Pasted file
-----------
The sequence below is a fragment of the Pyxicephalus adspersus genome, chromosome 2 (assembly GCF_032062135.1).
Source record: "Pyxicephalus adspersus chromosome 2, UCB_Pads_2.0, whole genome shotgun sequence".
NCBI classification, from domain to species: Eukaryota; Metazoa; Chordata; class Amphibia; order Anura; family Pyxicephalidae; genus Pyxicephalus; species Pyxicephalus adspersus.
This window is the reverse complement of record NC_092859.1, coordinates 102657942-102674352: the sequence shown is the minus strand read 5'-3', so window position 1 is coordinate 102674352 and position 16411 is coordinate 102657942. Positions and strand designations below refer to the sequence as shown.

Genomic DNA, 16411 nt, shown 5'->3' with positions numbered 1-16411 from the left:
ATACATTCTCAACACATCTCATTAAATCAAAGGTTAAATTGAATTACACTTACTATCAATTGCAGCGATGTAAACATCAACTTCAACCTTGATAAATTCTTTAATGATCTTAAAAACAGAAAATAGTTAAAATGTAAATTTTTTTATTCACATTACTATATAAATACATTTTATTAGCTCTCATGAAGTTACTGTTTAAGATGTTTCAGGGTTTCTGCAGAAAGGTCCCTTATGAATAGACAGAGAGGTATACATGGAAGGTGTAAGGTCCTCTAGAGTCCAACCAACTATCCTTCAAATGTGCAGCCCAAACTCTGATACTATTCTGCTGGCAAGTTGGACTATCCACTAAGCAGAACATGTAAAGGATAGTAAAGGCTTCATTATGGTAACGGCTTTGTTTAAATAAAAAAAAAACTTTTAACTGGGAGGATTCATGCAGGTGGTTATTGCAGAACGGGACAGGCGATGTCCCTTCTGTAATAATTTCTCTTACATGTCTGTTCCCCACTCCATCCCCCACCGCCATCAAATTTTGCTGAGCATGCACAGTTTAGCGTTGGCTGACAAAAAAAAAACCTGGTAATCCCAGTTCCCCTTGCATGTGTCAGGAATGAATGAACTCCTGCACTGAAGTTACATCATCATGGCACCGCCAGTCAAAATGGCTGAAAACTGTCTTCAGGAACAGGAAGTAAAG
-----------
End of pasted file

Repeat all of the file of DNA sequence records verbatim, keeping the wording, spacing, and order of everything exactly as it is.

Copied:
The sequence below is a fragment of the Pyxicephalus adspersus genome, chromosome 2 (assembly GCF_032062135.1).
Source record: "Pyxicephalus adspersus chromosome 2, UCB_Pads_2.0, whole genome shotgun sequence".
NCBI classification, from domain to species: Eukaryota; Metazoa; Chordata; class Amphibia; order Anura; family Pyxicephalidae; genus Pyxicephalus; species Pyxicephalus adspersus.
This window is the reverse complement of record NC_092859.1, coordinates 102657942-102674352: the sequence shown is the minus strand read 5'-3', so window position 1 is coordinate 102674352 and position 16411 is coordinate 102657942. Positions and strand designations below refer to the sequence as shown.

Genomic DNA, 16411 nt, shown 5'->3' with positions numbered 1-16411 from the left:
ATACATTCTCAACACATCTCATTAAATCAAAGGTTAAATTGAATTACACTTACTATCAATTGCAGCGATGTAAACATCAACTTCAACCTTGATAAATTCTTTAATGATCTTAAAAACAGAAAATAGTTAAAATGTAAATTTTTTTATTCACATTACTATATAAATACATTTTATTAGCTCTCATGAAGTTACTGTTTAAGATGTTTCAGGGTTTCTGCAGAAAGGTCCCTTATGAATAGACAGAGAGGTATACATGGAAGGTGTAAGGTCCTCTAGAGTCCAACCAACTATCCTTCAAATGTGCAGCCCAAACTCTGATACTATTCTGCTGGCAAGTTGGACTATCCACTAAGCAGAACATGTAAAGGATAGTAAAGGCTTCATTATGGTAACGGCTTTGTTTAAATAAAAAAAAAACTTTTAACTGGGAGGATTCATGCAGGTGGTTATTGCAGAACGGGACAGGCGATGTCCCTTCTGTAATAATTTCTCTTACATGTCTGTTCCCCACTCCATCCCCCACCGCCATCAAATTTTGCTGAGCATGCACAGTTTAGCGTTGGCTGACAAAAAAAAAACCTGGTAATCCCAGTTCCCCTTGCATGTGTCAGGAATGAATGAACTCCTGCACTGAAGTTACATCATCATGGCACCGCCAGTCAAAATGGCTGAAAACTGTCTTCAGGAACAGGAAGTAAAG